Types of Roadshows That You Can Choose From For Your Next Event
Are you someone who is developing an interest in the Capital Market? If yes, then you must have come across the term “Roadshow”. But do you know how many types of roadshows are there and what purpose they serve? Well, if you don’t, then not to worry because this article will help you with that. So, with no further delay let us look into the different types of roadshows.
So, let us start with the question – what is a roadshow? A roadshow (also known as deal roadshow), in the capital market parlance, refers to the sequence of exhibitions conducted by the management of a company to demonstrate their competence to some of the key members of the Buy-side market. Examples of such buy-side participants may include broker-dealers (syndication partner), money managers and institutional investor groups. A roadshow is primarily intended to share more information about the issuer with the market participants through presentations and Q&A set-ups. In fact, investors also see this as an opportunity to assess the competence and skills of the company management, and as such, a well-executed roadshow can result in a successful deal.
A roadshow typically comprises one or two weeks of extremely hard work for the top brass of the company as it involves multiple presentations and meetings in a number of different cities. While the roadshow is taking place, the underwriters remain busy in building the book of interest which eventually helps in determining the price of the offering.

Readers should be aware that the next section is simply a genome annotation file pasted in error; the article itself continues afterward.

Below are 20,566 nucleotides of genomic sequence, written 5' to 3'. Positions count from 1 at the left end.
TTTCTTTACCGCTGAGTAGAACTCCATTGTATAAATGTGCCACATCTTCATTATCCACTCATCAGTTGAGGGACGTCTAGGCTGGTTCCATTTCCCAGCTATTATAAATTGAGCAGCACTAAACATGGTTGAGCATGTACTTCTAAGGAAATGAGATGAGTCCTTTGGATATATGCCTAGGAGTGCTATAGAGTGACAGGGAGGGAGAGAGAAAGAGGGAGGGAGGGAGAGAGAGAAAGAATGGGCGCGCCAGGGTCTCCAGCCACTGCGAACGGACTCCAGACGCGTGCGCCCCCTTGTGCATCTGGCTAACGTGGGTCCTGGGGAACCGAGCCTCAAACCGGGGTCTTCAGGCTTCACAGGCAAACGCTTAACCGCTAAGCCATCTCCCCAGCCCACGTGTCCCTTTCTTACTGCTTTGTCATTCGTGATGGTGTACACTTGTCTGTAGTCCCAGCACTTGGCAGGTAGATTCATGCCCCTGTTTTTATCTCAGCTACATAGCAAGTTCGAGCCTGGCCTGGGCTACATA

The Deal Roadshow can be divided into two major types:
1. Free Writing Prospectus
2. Oral Roadshow
Free Writing Prospectus or Written Roadshow
A Free Writing Prospectus or Written Roadshow refers to any written communication that provides an offer to sell securities. The different form of written communication may include print, television or radio broadcast, all forms of electronic media, such as audiotapes, videotapes, CD Rom, internet websites, electronic mail, voice mail systems, computer networks etc. In fact, any electronic roadshow that doesn’t associate with a live presentation is considered written communication.
Although written roadshow can be a very strong communication, not everyone is eligible for conducting one. The list of such ineligible entities include:
- Entities that have been blank-check companies during the past 3 years
- Entities that have been shell companies during the past 3 years
- Issuers of penny-stocks
- Companies that have offered to sell penny-stocks during the past 3 years
- Companies into business development
- Entities that have delinquency in their Exchange Act reporting
- Limited partnerships engaged in a non-commitment offering
- Entities that have been forced into bankruptcy or filed for one during the last 3 years
This is the type of roadshow is purely oral, and as such, there is no specific requirement for SEC filing. However, a company is required to submit a Form 8-K in case the oral roadshow implicates the Regulation Fair Disclosure.
Interestingly, any communication that is provided along with a road and not separately is considered to be a part of that roadshow. As such, communications in the form of handouts, video clips and slides (which are otherwise part of written offers) are considered to be part of the oral roadshow as long as their copies are collected at the end of the presentation and not left behind. However, in case these communications are left behind, then they become a form of a written roadshow.